“He understands Broadway and television, and Broadway and television come together one time a year,” says Glenn Weiss, director and co-producer of the Tonys.
Though Harris was suspended upside down when “Spider-Man: Turn Off the Dark” was a contender in 2012, he’s not going to pull similar stunts this time.
“I never find it a successful move when an awards show host dons different ridiculous outfits,” Harris tells Zap2it. “As a viewer, I never feel it is funny, and I just think it is difficult for the host. It is a lot of work for not a lot of accolades. You end up with silly pictures of yourself in the trades.
“The job of hosting an awards show like the Tonys is to be the ringmaster and barker,” he adds. “It is different from other shows because it is so performance-filled. You have to spend your time honoring the season and honoring the shows.”
CBS’ live, three-hour telecast returns to New York’s Radio City Music Hall to honor a season that has been incredibly diverse. It included one-person shows on a super-agent (“I’ll Eat You Later”), Macbeth and Mary, the mother of Jesus (“The Testament of Mary”) — though Bette Midler, Alan Cumming and Fiona Shaw, who played them, respectively, were not nominated.
This season has Tom Hanks nominated for best actor in his Broadway debut in “Lucky Guy.” Nora Ephron’s final play, about the late newspaperman Mike McAlary, is up for six Tonys.
“There are a lot of things on Broadway this year that don’t fit the mold of the Broadway musical,” says co-producer Ricky Kirshner. “There are a lot of interesting races. The best musical races are very close, and a lot of the acting categories are very close.”
It was a surprising season with so many musicals geared toward children, and nominated shows include “A Christmas Story, The Musical,” “Matilda The Musical” and “Rodgers & Hammerstein’s Cinderella.”
Among the brilliant performances nominated are Nathan Lane’s as a conservative gay vaudevillian in “The Nance” and Tracy Letts‘ as the drunken professor in “Who’s Afraid of Virginia Woolf?”
“I am kind of blown away by the diversity of the shows,” Harris says. “There are lots of children, lots of animals, lots of people in nothing and lots of men in dresses.”
Young actors were remarkable this season, notably in “Matilda The Musical,” in which the four girls who share the title role will be honored with a special Tony. Roald Dahl’s timeless story of a brilliant girl raised by imbeciles has music and lyrics by Tim Minchin.
It also has a hilarious performance by Bertie Carvel, a large man parading around as the nastiest headmistress in the world. He’s up for leading actor in a musical, against, among others, the terrific stars of “Kinky Boots”: Billy Porter, who plays a drag queen, and Stark Sands as the reluctant heir to a shoe factory.
“Kinky Boots” leads with 13 nominations, including one for Cyndi Lauper’s music and lyrics.
She’s in the same category as Trey Anastasio of Phish, who co-wrote the music for “Hands on a Hardbody.”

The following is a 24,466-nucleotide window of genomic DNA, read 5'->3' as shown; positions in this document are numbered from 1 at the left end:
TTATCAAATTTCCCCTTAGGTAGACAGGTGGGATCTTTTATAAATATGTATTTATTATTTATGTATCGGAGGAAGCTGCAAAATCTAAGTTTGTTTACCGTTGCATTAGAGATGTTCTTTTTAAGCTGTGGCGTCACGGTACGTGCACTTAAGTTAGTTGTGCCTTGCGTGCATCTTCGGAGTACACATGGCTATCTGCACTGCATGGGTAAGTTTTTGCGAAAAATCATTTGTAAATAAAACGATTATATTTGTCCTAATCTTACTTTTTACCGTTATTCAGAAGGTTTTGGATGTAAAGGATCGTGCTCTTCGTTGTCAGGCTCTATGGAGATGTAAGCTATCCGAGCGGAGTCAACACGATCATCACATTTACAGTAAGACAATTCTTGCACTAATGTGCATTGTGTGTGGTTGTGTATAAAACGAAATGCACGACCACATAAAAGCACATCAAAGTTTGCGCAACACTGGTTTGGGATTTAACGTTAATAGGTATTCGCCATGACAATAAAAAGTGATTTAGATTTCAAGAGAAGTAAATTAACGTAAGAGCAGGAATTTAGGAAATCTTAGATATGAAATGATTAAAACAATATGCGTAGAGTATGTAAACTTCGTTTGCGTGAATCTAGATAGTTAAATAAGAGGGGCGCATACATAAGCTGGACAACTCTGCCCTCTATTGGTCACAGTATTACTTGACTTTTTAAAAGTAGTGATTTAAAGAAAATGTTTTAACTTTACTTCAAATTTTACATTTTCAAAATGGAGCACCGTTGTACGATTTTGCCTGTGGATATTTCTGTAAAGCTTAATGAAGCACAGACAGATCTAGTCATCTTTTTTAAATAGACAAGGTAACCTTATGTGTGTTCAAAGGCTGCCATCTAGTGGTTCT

That musical, about Texans competing to win a truck by keeping their hands on it, didn’t last long, but two other plays set in Texas are going strong.
Holland Taylor, of “Two and a Half Men” fame, wrote and is spellbinding as “Ann,” the late Texas Gov. Ann Richards. Taylor’s in terrific company for leading actress in a play, which includes Cicely Tyson in “The Trip to Bountiful.” Set in Houston and a tiny, moribund town, it stars Tyson as a woman intent on seeing her childhood home one last time.
She shares the stage with Condola Rashad, nominated for the second time in a featured role. Also up for her second Tony is Patina Miller, having a ridiculous amount of fun as the ringmaster in the revival of “Pippin.”
It’s in the middle of “Pippin,” which garnered 10 nominations, that the season has its one genuine showstopper, courtesy of Andrea Martin. She proves that 66 is the perfect age to rock a bustier leotard and fishnets while swinging from a trampoline with a well-muscled young man.
Though “Pippin” has sexy costumes, those to beat are the confections in “Cinderella.” William Ivey Long, who has won five Tonys and serves as chair of the American Theatre Wing, designed the gowns that seem to magically pop up out of rags.
He’s creating one just for the Tonys, but that’s all Long would allow, for like the producers, he’s intent on not spoiling surprises.
“Keep your eyes open for very familiar characters appearing through the night,” Weiss says. “After the show, that will make a lot of sense.”
As the first working artist since Helen Hayes to serve as chair, Long explains that the Tonys started off much smaller; originally male winners were given money clips, and women were given compacts.
What separates the Tonys from other awards shows, Weiss says, are the acceptance speeches.
“The sense of the community of the people on Broadway,” he says, “that translates and helps make it a unique feature of this television show.”
“This is a year that you can’t necessarily make predictions, which makes it that much more exciting on show night,” Weiss says.